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Mol Vis. 2002 Mar 22;8:85-93.

Factors influencing alpha-crystallin association with phospholipid vesicles.

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  • 1Departments of Ophthalmology & Visual Sciences and Genetics, Washington University School of Medicine, St. Louis, MO.



Lens lipids undergo a number of changes with age, including an overall increase in phospholipid acyl chain saturation and a decrease in length. In addition, the amount of membrane bound alpha-crystallin increases dramatically with age and with the onset of cataract. The aim of this study was to determine if a link exists between age and cataract associated changes in lens lipids and the changes in alpha-crystallin membrane association.


Protein-free lipid vesicles composed of a wide variety of synthetic and lens-derived lipid vesicles were formed by sonication. These vesicles were used with fluorescent native and recombinant alpha-crystallin conjugates in vesicle binding assays. Vesicles were collected by centrifugation and bound alpha-crystallin was quantified with fluorescence intensity measurements.


alpha-Crystallin complexes showed remarkably similar binding profiles for all lipid vesicles tested, regardless of lipid origin, phospholipid head group, acyl chain length or saturation, and inclusion of cholesterol. In addition, recombinant alpha-crystallin complexes bind to these vesicles in a manner that is essentially indistinguishable from that of native human and bovine alpha-crystallins. Unlike alpha-crystallin binding to lens membranes containing intrinsic proteins, binding of alpha-crystallin to protein-free vesicles was very high capacity and unsaturable.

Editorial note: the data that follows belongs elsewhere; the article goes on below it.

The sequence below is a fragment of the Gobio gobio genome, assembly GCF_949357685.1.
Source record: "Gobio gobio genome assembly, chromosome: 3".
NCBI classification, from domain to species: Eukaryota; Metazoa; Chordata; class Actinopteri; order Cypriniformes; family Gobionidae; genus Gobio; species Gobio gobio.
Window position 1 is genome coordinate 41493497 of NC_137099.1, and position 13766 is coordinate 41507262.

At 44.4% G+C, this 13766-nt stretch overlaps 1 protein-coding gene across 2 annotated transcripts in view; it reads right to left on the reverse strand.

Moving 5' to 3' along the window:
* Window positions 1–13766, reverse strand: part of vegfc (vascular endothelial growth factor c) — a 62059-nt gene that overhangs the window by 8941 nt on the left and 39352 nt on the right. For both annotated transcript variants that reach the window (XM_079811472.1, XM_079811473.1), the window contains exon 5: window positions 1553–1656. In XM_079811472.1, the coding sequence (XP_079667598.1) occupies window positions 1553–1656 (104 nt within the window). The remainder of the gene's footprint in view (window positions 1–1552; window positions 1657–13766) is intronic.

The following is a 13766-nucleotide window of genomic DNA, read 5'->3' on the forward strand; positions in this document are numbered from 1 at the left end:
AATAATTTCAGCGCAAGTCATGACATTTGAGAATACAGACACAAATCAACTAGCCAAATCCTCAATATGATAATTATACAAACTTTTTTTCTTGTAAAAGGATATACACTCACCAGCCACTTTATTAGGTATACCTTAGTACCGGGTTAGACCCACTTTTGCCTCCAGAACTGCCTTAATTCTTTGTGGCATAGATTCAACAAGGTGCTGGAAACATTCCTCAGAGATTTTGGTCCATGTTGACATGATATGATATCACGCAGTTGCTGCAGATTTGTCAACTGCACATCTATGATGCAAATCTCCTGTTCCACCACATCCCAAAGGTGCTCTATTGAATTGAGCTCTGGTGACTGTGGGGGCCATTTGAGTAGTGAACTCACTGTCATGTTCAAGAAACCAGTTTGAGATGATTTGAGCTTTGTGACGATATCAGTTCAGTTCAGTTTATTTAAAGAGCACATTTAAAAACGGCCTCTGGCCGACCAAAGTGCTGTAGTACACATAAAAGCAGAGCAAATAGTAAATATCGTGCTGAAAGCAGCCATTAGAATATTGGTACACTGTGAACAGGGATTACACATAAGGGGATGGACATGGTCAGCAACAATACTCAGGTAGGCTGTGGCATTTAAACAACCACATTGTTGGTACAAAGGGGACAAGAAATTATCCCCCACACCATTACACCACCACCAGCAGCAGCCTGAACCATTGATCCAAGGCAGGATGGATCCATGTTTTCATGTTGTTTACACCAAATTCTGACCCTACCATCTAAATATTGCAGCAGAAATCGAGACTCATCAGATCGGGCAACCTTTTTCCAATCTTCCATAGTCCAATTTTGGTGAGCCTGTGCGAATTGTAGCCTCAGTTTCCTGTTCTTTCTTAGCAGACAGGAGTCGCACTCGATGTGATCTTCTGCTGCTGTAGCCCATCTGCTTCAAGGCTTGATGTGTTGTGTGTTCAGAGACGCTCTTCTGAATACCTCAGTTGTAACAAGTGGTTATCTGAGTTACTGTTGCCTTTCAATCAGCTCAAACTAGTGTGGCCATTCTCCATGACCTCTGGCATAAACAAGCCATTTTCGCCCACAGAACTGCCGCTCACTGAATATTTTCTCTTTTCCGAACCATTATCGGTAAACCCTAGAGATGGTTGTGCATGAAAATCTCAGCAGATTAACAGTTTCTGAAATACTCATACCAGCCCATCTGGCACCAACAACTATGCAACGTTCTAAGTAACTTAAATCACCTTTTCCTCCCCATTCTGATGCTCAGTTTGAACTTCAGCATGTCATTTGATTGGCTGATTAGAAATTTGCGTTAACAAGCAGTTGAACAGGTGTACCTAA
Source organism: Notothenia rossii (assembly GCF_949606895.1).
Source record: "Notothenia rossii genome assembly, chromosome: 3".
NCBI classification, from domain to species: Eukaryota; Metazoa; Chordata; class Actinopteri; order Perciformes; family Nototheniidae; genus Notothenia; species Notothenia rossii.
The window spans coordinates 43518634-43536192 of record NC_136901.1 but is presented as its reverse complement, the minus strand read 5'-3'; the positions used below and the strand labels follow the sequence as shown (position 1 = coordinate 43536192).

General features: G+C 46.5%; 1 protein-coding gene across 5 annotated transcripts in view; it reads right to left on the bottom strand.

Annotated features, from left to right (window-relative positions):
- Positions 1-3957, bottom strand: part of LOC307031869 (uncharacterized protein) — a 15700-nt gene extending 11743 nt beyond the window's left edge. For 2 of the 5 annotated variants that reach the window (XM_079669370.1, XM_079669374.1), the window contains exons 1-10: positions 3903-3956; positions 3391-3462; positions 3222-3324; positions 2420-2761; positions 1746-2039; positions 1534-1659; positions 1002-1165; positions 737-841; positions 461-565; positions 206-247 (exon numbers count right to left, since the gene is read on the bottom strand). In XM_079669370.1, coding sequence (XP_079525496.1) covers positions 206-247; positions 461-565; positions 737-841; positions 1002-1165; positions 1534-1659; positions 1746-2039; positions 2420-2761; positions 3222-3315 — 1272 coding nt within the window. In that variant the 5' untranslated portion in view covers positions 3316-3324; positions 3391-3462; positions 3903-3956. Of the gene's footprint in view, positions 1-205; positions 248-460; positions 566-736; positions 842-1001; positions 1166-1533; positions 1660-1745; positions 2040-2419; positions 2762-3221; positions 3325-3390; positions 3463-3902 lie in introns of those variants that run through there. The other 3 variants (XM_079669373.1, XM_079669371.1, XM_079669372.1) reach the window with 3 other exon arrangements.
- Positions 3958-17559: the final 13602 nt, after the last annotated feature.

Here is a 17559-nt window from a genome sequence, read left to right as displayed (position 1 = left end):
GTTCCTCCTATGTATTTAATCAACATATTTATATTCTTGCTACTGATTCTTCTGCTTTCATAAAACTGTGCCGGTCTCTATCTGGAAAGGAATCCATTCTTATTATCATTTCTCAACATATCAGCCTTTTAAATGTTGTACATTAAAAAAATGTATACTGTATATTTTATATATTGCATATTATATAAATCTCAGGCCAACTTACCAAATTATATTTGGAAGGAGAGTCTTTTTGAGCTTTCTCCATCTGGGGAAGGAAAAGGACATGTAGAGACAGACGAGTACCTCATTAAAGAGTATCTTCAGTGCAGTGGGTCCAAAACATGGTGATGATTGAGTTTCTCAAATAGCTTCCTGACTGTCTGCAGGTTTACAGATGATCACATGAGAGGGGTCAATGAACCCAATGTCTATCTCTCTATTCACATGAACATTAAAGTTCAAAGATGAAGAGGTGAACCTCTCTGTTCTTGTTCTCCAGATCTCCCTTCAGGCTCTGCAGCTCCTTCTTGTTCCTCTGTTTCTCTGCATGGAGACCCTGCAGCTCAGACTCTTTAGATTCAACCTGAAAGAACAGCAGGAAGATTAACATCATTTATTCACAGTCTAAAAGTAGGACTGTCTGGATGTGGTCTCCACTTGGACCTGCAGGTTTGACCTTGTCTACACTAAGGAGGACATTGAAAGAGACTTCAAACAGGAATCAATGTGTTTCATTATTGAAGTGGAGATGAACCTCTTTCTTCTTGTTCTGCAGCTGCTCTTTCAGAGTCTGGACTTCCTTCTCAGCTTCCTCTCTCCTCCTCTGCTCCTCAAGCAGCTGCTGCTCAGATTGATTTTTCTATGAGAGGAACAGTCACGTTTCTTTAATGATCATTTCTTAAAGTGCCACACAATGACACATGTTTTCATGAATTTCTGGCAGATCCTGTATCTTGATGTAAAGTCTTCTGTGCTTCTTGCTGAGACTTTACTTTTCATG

We conclude from these data that the binding of alpha-crystallin to lens membranes is not lipid-specific. Furthermore, protein post-translational changes, such as phosphorylation, do not appear to alter alpha-crystallin binding to these vesicles. Given the linearity of the binding curves, we propose that the only limiting factor for normal alpha-crystallin membrane binding is available surface area on the bilayer. Finally, the present data suggests that increased in vivo membrane association of alpha-crystallin is not a result of lipid changes, but more likely a result of non-lipid factors such as the accumulation of high molecular weight forms of alpha-crystallin.

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